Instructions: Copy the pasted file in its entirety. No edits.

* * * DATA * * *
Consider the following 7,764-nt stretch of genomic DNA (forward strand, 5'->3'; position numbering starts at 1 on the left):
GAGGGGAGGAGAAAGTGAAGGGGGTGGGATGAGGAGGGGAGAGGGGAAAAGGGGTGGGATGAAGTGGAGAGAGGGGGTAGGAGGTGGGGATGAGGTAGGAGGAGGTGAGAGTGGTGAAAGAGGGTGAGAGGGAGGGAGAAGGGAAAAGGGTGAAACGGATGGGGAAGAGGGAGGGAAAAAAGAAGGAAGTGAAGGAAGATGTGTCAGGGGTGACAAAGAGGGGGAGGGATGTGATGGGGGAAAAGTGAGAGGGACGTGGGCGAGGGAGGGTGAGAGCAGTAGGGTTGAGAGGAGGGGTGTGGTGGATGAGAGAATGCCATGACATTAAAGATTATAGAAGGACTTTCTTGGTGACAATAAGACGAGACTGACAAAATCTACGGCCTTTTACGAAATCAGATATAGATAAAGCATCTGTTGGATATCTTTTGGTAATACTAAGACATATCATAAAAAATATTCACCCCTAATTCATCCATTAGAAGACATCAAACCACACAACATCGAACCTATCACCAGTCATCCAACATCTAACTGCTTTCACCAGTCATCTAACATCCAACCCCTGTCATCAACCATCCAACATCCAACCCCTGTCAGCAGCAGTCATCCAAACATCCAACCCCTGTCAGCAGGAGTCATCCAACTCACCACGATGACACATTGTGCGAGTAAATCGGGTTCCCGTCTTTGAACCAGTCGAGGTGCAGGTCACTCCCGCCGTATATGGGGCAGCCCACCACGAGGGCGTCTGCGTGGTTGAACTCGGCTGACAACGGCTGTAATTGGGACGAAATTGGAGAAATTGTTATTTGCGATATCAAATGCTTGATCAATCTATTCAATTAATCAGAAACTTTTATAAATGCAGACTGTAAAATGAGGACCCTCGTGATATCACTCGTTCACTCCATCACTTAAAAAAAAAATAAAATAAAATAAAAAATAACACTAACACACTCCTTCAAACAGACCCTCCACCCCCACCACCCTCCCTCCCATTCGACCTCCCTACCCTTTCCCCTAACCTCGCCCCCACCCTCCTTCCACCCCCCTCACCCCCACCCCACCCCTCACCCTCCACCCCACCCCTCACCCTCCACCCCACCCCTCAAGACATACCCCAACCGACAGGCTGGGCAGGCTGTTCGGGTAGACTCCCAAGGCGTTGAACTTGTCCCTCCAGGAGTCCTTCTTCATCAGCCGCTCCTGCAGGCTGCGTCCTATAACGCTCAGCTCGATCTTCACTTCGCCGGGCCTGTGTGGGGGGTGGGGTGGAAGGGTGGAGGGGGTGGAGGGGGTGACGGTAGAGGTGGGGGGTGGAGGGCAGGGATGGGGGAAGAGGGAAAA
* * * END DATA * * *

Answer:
Consider the following 7,764-nt stretch of genomic DNA (forward strand, 5'->3'; position numbering starts at 1 on the left):
GAGGGGAGGAGAAAGTGAAGGGGGTGGGATGAGGAGGGGAGAGGGGAAAAGGGGTGGGATGAAGTGGAGAGAGGGGGTAGGAGGTGGGGATGAGGTAGGAGGAGGTGAGAGTGGTGAAAGAGGGTGAGAGGGAGGGAGAAGGGAAAAGGGTGAAACGGATGGGGAAGAGGGAGGGAAAAAAGAAGGAAGTGAAGGAAGATGTGTCAGGGGTGACAAAGAGGGGGAGGGATGTGATGGGGGAAAAGTGAGAGGGACGTGGGCGAGGGAGGGTGAGAGCAGTAGGGTTGAGAGGAGGGGTGTGGTGGATGAGAGAATGCCATGACATTAAAGATTATAGAAGGACTTTCTTGGTGACAATAAGACGAGACTGACAAAATCTACGGCCTTTTACGAAATCAGATATAGATAAAGCATCTGTTGGATATCTTTTGGTAATACTAAGACATATCATAAAAAATATTCACCCCTAATTCATCCATTAGAAGACATCAAACCACACAACATCGAACCTATCACCAGTCATCCAACATCTAACTGCTTTCACCAGTCATCTAACATCCAACCCCTGTCATCAACCATCCAACATCCAACCCCTGTCAGCAGCAGTCATCCAAACATCCAACCCCTGTCAGCAGGAGTCATCCAACTCACCACGATGACACATTGTGCGAGTAAATCGGGTTCCCGTCTTTGAACCAGTCGAGGTGCAGGTCACTCCCGCCGTATATGGGGCAGCCCACCACGAGGGCGTCTGCGTGGTTGAACTCGGCTGACAACGGCTGTAATTGGGACGAAATTGGAGAAATTGTTATTTGCGATATCAAATGCTTGATCAATCTATTCAATTAATCAGAAACTTTTATAAATGCAGACTGTAAAATGAGGACCCTCGTGATATCACTCGTTCACTCCATCACTTAAAAAAAAAATAAAATAAAATAAAAAATAACACTAACACACTCCTTCAAACAGACCCTCCACCCCCACCACCCTCCCTCCCATTCGACCTCCCTACCCTTTCCCCTAACCTCGCCCCCACCCTCCTTCCACCCCCCTCACCCCCACCCCACCCCTCACCCTCCACCCCACCCCTCACCCTCCACCCCACCCCTCAAGACATACCCCAACCGACAGGCTGGGCAGGCTGTTCGGGTAGACTCCCAAGGCGTTGAACTTGTCCCTCCAGGAGTCCTTCTTCATCAGCCGCTCCTGCAGGCTGCGTCCTATAACGCTCAGCTCGATCTTCACTTCGCCGGGCCTGTGTGGGGGGTGGGGTGGAAGGGTGGAGGGGGTGGAGGGGGTGACGGTAGAGGTGGGGGGTGGAGGGCAGGGATGGGGGAAGAGGGAAAA